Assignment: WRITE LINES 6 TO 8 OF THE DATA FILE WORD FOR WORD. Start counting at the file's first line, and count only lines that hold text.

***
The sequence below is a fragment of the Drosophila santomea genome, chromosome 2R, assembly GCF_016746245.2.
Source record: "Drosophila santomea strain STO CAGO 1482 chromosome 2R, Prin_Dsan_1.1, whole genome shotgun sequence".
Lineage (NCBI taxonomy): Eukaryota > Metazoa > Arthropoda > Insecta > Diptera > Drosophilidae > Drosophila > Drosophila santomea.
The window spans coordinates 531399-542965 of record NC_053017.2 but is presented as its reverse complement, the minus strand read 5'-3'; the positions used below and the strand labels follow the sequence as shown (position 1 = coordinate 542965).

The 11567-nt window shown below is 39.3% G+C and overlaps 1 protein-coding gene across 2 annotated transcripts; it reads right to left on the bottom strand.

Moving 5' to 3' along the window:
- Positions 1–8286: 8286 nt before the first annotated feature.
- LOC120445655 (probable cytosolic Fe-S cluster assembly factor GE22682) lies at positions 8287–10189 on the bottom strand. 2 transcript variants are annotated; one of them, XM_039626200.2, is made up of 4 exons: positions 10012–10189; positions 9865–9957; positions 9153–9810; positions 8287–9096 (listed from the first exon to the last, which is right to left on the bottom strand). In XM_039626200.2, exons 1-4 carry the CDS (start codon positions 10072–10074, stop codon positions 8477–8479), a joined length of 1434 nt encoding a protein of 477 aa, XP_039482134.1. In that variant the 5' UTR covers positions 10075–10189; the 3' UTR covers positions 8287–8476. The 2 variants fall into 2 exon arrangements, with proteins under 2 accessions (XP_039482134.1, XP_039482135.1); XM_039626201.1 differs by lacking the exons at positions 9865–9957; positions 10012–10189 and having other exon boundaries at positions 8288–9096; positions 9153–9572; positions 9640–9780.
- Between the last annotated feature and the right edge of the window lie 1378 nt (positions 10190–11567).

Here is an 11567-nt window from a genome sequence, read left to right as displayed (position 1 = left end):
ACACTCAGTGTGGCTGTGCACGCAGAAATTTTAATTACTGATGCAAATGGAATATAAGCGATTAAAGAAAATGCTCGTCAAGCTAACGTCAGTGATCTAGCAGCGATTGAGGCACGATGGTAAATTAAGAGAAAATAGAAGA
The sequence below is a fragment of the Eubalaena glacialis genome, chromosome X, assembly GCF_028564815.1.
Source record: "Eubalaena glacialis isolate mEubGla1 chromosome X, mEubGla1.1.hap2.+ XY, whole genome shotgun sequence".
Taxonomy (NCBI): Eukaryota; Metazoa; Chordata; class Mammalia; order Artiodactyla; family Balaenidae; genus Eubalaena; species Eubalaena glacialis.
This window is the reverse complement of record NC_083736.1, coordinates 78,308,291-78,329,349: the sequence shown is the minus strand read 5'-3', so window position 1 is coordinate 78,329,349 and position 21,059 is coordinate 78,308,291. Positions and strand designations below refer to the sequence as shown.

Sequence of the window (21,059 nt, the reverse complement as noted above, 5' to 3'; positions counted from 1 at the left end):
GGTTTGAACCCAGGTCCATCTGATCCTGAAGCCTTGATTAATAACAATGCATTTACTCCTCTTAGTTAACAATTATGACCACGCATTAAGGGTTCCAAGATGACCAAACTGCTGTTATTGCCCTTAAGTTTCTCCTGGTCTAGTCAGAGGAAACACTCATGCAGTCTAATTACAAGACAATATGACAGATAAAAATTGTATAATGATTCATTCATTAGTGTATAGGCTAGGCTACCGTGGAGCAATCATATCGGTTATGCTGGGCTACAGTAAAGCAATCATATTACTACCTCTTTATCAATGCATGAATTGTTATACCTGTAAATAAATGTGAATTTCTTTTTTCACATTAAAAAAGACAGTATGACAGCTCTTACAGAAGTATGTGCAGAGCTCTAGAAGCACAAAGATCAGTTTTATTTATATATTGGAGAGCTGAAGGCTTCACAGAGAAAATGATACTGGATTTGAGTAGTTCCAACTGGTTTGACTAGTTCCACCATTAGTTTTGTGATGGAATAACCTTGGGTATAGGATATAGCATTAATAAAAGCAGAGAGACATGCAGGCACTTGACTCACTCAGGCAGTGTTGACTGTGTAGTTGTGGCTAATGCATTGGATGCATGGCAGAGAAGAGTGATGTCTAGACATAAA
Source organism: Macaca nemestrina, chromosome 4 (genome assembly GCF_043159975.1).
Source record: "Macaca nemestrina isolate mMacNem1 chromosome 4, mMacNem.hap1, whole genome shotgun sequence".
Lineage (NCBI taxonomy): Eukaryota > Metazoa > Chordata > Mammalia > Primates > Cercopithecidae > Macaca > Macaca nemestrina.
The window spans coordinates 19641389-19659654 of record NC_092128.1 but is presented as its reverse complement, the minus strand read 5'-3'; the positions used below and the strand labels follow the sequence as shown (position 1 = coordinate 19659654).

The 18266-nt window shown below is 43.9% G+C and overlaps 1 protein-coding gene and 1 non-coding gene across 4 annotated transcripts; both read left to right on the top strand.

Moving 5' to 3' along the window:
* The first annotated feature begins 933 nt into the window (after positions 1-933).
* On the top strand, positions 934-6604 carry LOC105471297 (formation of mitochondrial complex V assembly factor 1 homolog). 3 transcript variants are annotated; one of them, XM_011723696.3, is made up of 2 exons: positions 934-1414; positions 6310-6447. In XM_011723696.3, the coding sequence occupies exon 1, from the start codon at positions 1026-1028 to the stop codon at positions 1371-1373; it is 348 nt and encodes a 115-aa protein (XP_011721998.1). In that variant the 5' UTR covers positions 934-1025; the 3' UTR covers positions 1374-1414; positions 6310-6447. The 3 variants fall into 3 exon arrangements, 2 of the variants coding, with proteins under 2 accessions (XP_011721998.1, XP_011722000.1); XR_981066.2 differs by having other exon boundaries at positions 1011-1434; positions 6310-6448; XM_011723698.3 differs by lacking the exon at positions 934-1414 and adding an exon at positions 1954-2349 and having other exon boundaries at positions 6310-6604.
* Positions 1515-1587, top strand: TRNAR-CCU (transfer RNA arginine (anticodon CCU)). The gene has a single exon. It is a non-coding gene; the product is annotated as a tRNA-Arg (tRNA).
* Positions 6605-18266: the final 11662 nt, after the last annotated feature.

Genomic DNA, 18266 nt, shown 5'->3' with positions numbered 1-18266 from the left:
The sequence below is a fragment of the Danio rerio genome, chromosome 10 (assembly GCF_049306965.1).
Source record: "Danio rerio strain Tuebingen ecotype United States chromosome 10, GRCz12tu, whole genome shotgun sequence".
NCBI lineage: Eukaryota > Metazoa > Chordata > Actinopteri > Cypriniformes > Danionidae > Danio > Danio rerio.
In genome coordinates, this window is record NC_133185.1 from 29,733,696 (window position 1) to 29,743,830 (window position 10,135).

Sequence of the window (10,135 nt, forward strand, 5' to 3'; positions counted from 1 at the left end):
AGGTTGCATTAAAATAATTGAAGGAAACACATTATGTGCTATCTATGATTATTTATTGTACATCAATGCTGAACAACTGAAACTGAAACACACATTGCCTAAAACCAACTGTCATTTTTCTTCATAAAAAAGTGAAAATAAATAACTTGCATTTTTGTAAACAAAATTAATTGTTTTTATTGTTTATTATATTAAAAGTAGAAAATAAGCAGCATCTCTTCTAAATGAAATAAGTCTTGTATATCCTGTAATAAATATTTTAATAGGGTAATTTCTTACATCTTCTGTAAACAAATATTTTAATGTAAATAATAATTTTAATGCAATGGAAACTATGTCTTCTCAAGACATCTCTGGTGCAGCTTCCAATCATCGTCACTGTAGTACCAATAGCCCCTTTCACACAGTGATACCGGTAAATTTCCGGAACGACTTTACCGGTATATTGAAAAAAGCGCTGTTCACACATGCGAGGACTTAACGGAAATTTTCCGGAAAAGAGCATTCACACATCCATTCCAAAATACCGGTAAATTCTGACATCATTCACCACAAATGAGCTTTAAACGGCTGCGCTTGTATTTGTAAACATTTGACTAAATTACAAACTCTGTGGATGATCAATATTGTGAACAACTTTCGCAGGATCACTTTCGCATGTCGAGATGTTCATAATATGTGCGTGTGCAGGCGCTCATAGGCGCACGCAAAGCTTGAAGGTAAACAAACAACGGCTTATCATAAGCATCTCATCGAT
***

Moving 5' to 3' along the window:
- Positions 1–8286: 8286 nt before the first annotated feature.
- LOC120445655 (probable cytosolic Fe-S cluster assembly factor GE22682) lies at positions 8287–10189 on the bottom strand. 2 transcript variants are annotated; one of them, XM_039626200.2, is made up of 4 exons: positions 10012–10189; positions 9865–9957; positions 9153–9810; positions 8287–9096 (listed from the first exon to the last, which is right to left on the bottom strand). In XM_039626200.2, exons 1-4 carry the CDS (start codon positions 10072–10074, stop codon positions 8477–8479), a joined length of 1434 nt encoding a protein of 477 aa, XP_039482134.1. In that variant the 5' UTR covers positions 10075–10189; the 3' UTR covers positions 8287–8476. The 2 variants fall into 2 exon arrangements, with proteins under 2 accessions (XP_039482134.1, XP_039482135.1); XM_039626201.1 differs by lacking the exons at positions 9865–9957; positions 10012–10189 and having other exon boundaries at positions 8288–9096; positions 9153–9572; positions 9640–9780.